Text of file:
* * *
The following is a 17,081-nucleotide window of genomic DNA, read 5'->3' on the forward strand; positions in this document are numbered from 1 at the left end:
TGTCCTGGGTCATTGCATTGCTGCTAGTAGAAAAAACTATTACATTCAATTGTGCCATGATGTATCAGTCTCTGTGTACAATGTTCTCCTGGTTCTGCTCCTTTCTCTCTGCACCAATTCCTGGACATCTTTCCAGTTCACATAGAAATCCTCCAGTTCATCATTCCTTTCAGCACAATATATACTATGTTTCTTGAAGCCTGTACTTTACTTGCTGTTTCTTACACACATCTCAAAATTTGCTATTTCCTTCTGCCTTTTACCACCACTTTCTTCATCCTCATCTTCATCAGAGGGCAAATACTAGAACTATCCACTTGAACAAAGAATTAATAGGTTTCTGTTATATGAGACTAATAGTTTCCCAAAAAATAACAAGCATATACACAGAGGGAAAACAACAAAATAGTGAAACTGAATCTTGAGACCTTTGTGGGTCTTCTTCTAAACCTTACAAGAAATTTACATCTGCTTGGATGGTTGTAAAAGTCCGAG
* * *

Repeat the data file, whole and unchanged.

The following is a 17,081-nucleotide window of genomic DNA, read 5'->3' on the forward strand; positions in this document are numbered from 1 at the left end:
TGTCCTGGGTCATTGCATTGCTGCTAGTAGAAAAAACTATTACATTCAATTGTGCCATGATGTATCAGTCTCTGTGTACAATGTTCTCCTGGTTCTGCTCCTTTCTCTCTGCACCAATTCCTGGACATCTTTCCAGTTCACATAGAAATCCTCCAGTTCATCATTCCTTTCAGCACAATATATACTATGTTTCTTGAAGCCTGTACTTTACTTGCTGTTTCTTACACACATCTCAAAATTTGCTATTTCCTTCTGCCTTTTACCACCACTTTCTTCATCCTCATCTTCATCAGAGGGCAAATACTAGAACTATCCACTTGAACAAAGAATTAATAGGTTTCTGTTATATGAGACTAATAGTTTCCCAAAAAATAACAAGCATATACACAGAGGGAAAACAACAAAATAGTGAAACTGAATCTTGAGACCTTTGTGGGTCTTCTTCTAAACCTTACAAGAAATTTACATCTGCTTGGATGGTTGTAAAAGTCCGAG